On a nice warm summer's evening, we had a fairly leisurely ride down the Mountain Loop Highway from Barlow Pass to Verlot. The route descends about 1400 feet in close to 20 miles, making for a pleasant tour without having to work too hard.
Hike 8/17 Winchester Mountain
Although wildfire smoke continues to have an impact on the air quality throughout the northwest, we were pleasantly surprised today to find some fairly nice views from 6500-foot Winchester Mountain. Located in the Mount Baker Wilderness, the trailhead sits way up at Twin Lakes at 5200 feet, reached by one of the roughest, steepest, and most harrowing roads we can take the van on. But once you get there, it's beautiful every step of the way. Flowers in bloom, views of the lakes, and mountains on both sides of the international boundary. The only downside was we only had 6 people! Wish YOU would've been there.
Hike 8/14 Poe Mountain (alternate for Spider Meadows)
The much-anticipated hike to Spider Meadows was a casualty of the wildfires in the Entiat area. The Cougar Creek fire has grown to over 25,000 acres, and the Chiwawa Road access to Spider Meadows was closed the day before our trip as a precaution. We hiked another trail a few miles away, along Poet Ridge, west of Lake Wenatchee. Starting from a high trailhead, a nearly 3-mile trail leads along Poet Ridge to the 6015-foot summit of Poe Mountain. Visibility was only about 3-4 miles because of the smoky air, but the group made the best of it and enjoyed the day nonetheless.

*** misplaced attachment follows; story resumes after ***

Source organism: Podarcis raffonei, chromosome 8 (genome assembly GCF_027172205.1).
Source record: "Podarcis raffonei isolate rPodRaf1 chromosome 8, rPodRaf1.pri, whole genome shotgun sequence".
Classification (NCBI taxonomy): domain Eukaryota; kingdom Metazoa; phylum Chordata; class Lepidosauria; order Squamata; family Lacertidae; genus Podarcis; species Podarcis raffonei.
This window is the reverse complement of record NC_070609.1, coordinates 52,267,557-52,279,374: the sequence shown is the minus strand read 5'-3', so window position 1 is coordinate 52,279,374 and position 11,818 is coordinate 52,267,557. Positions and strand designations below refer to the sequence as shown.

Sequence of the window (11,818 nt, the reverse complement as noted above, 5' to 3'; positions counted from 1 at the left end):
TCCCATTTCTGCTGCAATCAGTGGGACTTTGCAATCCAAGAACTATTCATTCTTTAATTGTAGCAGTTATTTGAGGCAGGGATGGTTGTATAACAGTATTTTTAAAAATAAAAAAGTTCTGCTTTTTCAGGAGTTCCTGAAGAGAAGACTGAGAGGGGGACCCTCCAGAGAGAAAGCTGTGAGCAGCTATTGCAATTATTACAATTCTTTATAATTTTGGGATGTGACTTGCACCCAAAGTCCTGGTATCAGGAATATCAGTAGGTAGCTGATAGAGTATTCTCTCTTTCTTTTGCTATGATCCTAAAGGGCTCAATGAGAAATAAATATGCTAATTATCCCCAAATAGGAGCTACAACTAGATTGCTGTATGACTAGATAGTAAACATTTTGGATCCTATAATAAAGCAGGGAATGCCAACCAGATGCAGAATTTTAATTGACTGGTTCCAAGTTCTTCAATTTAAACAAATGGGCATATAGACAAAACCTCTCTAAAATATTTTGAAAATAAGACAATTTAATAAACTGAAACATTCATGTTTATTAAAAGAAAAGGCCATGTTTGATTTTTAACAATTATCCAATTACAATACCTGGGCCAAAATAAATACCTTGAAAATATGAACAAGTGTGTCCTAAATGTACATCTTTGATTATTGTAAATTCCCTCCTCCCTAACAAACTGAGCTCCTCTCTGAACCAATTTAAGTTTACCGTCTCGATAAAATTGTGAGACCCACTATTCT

Hike 8/12 Dugualla State Park
Decided to try and escape the crowds on a summer weekend and hiked this little-known park area on Whidbey Island. It's not far from Deception Pass, and actually is managed by the Deception Pass State Park, but has only a handful of visitors, compared to the thousands that crowd around the famous tall bridge. Is it as spectacular? No, not at all. But it is relaxing, quiet, and peaceful, and very easy to find a parking spot! We hiked through nice forest on good trails for a little over a mile, then dropped down to the beach and walked along the rocky shoreline for maybe 3/4 of a mile. The tide was out, but unfortunately the tidelands here are muddy, so no venturing out toward the water. Saw several little oddities in our 4 miles of walking, got some nice exercise, and kept our stress levels low.